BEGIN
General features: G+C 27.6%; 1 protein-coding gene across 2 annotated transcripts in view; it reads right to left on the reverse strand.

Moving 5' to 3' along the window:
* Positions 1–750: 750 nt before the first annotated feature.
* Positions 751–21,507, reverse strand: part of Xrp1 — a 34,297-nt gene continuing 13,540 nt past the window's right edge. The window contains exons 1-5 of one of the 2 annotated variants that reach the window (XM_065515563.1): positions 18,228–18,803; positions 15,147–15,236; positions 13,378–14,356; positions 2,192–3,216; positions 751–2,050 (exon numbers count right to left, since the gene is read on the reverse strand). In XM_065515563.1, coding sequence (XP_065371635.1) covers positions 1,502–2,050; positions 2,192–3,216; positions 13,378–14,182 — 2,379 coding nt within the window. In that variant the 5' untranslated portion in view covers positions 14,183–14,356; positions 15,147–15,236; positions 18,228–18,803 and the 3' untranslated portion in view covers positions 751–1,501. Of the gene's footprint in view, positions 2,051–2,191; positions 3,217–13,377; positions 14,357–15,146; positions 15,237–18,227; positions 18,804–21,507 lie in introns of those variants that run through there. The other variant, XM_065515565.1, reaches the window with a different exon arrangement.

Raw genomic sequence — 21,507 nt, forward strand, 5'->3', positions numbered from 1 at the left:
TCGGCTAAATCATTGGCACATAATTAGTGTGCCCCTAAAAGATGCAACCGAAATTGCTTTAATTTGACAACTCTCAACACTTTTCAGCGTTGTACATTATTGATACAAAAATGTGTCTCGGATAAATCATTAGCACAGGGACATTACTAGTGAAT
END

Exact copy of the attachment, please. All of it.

General features: G+C 27.6%; 1 protein-coding gene across 2 annotated transcripts in view; it reads right to left on the reverse strand.

Moving 5' to 3' along the window:
* Positions 1–750: 750 nt before the first annotated feature.
* Positions 751–21,507, reverse strand: part of Xrp1 — a 34,297-nt gene continuing 13,540 nt past the window's right edge. The window contains exons 1-5 of one of the 2 annotated variants that reach the window (XM_065515563.1): positions 18,228–18,803; positions 15,147–15,236; positions 13,378–14,356; positions 2,192–3,216; positions 751–2,050 (exon numbers count right to left, since the gene is read on the reverse strand). In XM_065515563.1, coding sequence (XP_065371635.1) covers positions 1,502–2,050; positions 2,192–3,216; positions 13,378–14,182 — 2,379 coding nt within the window. In that variant the 5' untranslated portion in view covers positions 14,183–14,356; positions 15,147–15,236; positions 18,228–18,803 and the 3' untranslated portion in view covers positions 751–1,501. Of the gene's footprint in view, positions 2,051–2,191; positions 3,217–13,377; positions 14,357–15,146; positions 15,237–18,227; positions 18,804–21,507 lie in introns of those variants that run through there. The other variant, XM_065515565.1, reaches the window with a different exon arrangement.

Raw genomic sequence — 21,507 nt, forward strand, 5'->3', positions numbered from 1 at the left:
TCGGCTAAATCATTGGCACATAATTAGTGTGCCCCTAAAAGATGCAACCGAAATTGCTTTAATTTGACAACTCTCAACACTTTTCAGCGTTGTACATTATTGATACAAAAATGTGTCTCGGATAAATCATTAGCACAGGGACATTACTAGTGAAT